For my desk, I'm using some $80 desk I picked up from my local Walmart for around $110. It's actually pretty nice and I've had it for over a year now. It gets the job done and holds my stuff just fine. It really does look good too.
Surprisingly enough, I had barely any issues with installing anything for the first time. I knew that cable management was a must, so I did my best. The cables are tucked (not-so) neatly in the back, and I made sure that cables in the front were exposed as least as possible. I finally installed my CPU & GPU and got to work. The BIOS was pretty straight forward, but it didn't seem to like my RAM very much; it's clocked at 1,067 MHz. I might need to get a new kit that's confirmed to be compatible with this motherboard. I'll probably swallow my pride and buy a 3,200 MHz kit. The only issues I ever ran into were when the operating system was first installed. The disk I was given had Windows 10 on it, but it was a version of Windows from mid-2016, so Ryzen couldn't communicate with its' cores properly, so the OS would crash due to a "CLOCK_WATCHDOG_TIMEOUT" error. After disabling 6 cores and 12 threads, operating the equivalent of an i3, I was finally able to install Windows updates. I was very happy when I was able to enable all 8 cores & 16 threads and not have the system crash every 5 minutes. Now it doesn't crash at all.
I got the exact look I was looking for. This red-themed build looks amazing in my room. I get around 120-200 FPS in Overwatch, and nearly 1,000 in Minecraft. Since my phone's broken, I can't log into Steam until I get my phone fixed, so I can't test CS:GO or GTA V, but I'll do that soon. To my surprise, I was able to successfully overclock this processor to
4 GHz 3.9 GHz and it was actually stable! However, the temperatures were stupid high. I'm so uncomfortable having my processor run close to 90 °C, so I just clocked it to a more reasonable speed (3.7 GHz) which brought the temperature down to around 77 °C at load, which was good enough for me. It's very capable at running at 4 GHz (if I upped the voltage to around 1.48-1.5v), but I currently don't have the adequate cooling. There's definitely some things to improve on.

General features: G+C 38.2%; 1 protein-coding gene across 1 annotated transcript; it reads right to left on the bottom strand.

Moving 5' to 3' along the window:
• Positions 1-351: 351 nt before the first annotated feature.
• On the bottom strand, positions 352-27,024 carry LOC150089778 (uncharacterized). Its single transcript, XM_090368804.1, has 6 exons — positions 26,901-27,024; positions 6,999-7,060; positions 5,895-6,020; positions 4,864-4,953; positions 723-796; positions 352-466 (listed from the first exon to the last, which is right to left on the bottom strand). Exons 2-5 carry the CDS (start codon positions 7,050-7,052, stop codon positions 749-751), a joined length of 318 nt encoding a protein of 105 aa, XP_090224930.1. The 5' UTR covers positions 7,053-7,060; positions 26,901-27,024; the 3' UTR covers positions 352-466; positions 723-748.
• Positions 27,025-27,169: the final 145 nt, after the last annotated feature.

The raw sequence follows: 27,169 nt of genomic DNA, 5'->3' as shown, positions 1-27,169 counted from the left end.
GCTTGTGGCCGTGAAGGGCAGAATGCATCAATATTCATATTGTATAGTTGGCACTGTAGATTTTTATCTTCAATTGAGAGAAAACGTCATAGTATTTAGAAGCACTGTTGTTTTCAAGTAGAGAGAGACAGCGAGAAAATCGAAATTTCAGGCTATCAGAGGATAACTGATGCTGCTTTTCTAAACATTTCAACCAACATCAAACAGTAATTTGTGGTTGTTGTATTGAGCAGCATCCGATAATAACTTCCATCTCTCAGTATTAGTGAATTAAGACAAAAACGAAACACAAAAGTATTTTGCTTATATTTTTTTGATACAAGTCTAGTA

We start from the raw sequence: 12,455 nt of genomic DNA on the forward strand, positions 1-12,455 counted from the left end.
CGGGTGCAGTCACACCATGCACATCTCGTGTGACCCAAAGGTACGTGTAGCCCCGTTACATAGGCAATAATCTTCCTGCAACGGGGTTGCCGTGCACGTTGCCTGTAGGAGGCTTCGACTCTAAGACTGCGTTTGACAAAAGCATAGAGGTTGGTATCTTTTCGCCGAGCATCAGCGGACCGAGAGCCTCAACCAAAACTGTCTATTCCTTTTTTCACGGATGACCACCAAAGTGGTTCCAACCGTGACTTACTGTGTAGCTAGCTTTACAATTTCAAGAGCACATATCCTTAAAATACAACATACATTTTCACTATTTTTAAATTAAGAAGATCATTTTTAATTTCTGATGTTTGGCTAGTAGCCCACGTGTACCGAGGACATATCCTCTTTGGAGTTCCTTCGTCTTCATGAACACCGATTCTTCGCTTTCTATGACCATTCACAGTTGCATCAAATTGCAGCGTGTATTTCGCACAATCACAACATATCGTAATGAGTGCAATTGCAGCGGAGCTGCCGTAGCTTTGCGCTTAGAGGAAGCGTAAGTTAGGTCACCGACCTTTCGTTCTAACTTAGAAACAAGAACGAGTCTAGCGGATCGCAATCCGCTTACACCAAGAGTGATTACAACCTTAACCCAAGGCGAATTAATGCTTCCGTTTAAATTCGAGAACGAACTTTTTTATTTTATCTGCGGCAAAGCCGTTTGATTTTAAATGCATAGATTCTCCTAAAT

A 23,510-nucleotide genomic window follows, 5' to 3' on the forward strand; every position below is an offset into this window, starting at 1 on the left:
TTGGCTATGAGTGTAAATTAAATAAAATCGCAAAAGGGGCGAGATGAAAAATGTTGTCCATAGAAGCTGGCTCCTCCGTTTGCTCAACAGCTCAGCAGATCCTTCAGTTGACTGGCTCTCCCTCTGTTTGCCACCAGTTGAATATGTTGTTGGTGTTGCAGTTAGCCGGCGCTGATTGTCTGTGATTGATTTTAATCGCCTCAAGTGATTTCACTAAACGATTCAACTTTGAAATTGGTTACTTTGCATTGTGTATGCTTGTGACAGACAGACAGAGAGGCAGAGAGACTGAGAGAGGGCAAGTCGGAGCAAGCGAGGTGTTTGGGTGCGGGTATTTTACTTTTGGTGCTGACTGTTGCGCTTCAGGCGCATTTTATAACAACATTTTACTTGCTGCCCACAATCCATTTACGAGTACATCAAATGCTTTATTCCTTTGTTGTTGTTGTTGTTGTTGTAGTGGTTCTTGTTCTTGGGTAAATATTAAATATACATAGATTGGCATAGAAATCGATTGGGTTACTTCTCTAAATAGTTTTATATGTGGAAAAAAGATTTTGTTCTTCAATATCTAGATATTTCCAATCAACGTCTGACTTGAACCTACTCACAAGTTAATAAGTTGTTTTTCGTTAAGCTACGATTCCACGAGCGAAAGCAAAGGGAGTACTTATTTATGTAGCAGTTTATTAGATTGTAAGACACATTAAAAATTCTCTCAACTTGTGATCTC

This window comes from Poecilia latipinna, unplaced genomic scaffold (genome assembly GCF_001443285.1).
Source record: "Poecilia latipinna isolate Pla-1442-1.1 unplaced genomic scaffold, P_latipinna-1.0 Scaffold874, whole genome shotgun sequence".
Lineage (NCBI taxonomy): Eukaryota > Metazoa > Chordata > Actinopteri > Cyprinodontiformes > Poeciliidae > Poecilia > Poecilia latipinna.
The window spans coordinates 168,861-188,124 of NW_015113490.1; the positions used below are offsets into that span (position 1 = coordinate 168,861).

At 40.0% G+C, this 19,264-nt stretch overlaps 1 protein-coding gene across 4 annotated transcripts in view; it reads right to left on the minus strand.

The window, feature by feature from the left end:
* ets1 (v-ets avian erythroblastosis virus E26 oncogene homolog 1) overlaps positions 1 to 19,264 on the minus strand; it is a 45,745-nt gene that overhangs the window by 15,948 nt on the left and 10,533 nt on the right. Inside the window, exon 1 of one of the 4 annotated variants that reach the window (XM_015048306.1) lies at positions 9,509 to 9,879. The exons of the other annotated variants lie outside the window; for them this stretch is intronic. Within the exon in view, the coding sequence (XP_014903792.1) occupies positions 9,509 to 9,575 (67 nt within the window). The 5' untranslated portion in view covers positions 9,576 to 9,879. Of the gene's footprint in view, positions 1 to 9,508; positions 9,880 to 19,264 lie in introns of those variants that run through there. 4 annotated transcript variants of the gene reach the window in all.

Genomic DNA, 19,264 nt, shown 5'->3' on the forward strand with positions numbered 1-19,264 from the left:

I actually have a list of to-dos since this is going to be my main system:
As a person who plays games and does video rendering quite often for parties, social events, and YouTube videos, I am absolutely astounded with AMD's Ryzen 7 1700.
After overclocking this chip on the stock Wraith Spire cooler to 3.9 GHz at just 1.3875 volts, it's performance is ridiculously good. A Cinebench score of 1638 and amazing real-world performance in games really does show how good this chip runs. It was a huge jump compared to my i7 6700 (non-K).
Reiterating the overclocking ability of this chip, I personally would not recommend buying the 1700X unless you're an avid overclocker, and I'd avoid the 1800X altogether, as the 1700X & 1800X are practically the exact same chips.
However, as much as I'd love to give this chip 5 stars, the optimization in most programs is just unacceptable. If I could, I'd actually give it more like a 19/20 because I really just couldn't give this chip a perfect score, but I don't want to give it below an 80% either. Anyhow, I digress; while I render videos in programs like Camtasia Studio, the CPU is only utilized about 25-60% at any given time. The render times, although better than my previous i7 processor, are still pretty underwhelming to me. Since I have paired this processor with 2933 MHz DDR4 RAM and an RX 480, I haven't noticed underwhelming gaming performance,
This is an amazing chip for the price if you know your stuff when it comes to overclocking. Performance is overall fantastic, with a few optimization problems in a few applications that will most likely be fixed over time. I highly recommend this chip for enthusiasts and creative professionals alike.